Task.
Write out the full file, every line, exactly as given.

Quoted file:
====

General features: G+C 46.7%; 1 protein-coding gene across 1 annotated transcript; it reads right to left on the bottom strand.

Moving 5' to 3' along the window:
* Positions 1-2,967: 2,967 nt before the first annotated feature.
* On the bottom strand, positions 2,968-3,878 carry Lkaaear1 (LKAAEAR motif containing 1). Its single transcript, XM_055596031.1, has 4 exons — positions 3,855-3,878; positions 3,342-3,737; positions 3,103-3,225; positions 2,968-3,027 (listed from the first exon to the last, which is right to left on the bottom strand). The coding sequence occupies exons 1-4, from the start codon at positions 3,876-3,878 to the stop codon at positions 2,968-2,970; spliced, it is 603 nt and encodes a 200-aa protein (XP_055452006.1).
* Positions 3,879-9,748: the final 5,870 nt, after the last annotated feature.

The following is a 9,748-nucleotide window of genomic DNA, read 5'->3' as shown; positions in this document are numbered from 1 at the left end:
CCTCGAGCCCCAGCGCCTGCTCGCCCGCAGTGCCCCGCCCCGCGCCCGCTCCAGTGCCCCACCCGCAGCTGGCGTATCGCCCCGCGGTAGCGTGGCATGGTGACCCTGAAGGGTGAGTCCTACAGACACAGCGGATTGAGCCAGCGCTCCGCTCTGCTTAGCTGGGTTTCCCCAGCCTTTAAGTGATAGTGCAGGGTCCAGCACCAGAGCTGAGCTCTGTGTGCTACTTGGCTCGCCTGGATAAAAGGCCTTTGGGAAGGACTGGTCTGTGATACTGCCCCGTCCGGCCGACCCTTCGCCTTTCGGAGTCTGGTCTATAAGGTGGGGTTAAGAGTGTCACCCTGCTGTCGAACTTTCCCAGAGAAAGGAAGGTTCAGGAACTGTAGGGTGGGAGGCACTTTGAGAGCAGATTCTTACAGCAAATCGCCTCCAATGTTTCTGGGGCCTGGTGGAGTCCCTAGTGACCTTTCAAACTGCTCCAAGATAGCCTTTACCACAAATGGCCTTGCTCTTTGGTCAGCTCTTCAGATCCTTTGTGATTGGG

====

General features: G+C 46.7%; 1 protein-coding gene across 1 annotated transcript; it reads right to left on the bottom strand.

Moving 5' to 3' along the window:
* Positions 1-2,967: 2,967 nt before the first annotated feature.
* On the bottom strand, positions 2,968-3,878 carry Lkaaear1 (LKAAEAR motif containing 1). Its single transcript, XM_055596031.1, has 4 exons — positions 3,855-3,878; positions 3,342-3,737; positions 3,103-3,225; positions 2,968-3,027 (listed from the first exon to the last, which is right to left on the bottom strand). The coding sequence occupies exons 1-4, from the start codon at positions 3,876-3,878 to the stop codon at positions 2,968-2,970; spliced, it is 603 nt and encodes a 200-aa protein (XP_055452006.1).
* Positions 3,879-9,748: the final 5,870 nt, after the last annotated feature.

The following is a 9,748-nucleotide window of genomic DNA, read 5'->3' as shown; positions in this document are numbered from 1 at the left end:
CCTCGAGCCCCAGCGCCTGCTCGCCCGCAGTGCCCCGCCCCGCGCCCGCTCCAGTGCCCCACCCGCAGCTGGCGTATCGCCCCGCGGTAGCGTGGCATGGTGACCCTGAAGGGTGAGTCCTACAGACACAGCGGATTGAGCCAGCGCTCCGCTCTGCTTAGCTGGGTTTCCCCAGCCTTTAAGTGATAGTGCAGGGTCCAGCACCAGAGCTGAGCTCTGTGTGCTACTTGGCTCGCCTGGATAAAAGGCCTTTGGGAAGGACTGGTCTGTGATACTGCCCCGTCCGGCCGACCCTTCGCCTTTCGGAGTCTGGTCTATAAGGTGGGGTTAAGAGTGTCACCCTGCTGTCGAACTTTCCCAGAGAAAGGAAGGTTCAGGAACTGTAGGGTGGGAGGCACTTTGAGAGCAGATTCTTACAGCAAATCGCCTCCAATGTTTCTGGGGCCTGGTGGAGTCCCTAGTGACCTTTCAAACTGCTCCAAGATAGCCTTTACCACAAATGGCCTTGCTCTTTGGTCAGCTCTTCAGATCCTTTGTGATTGGG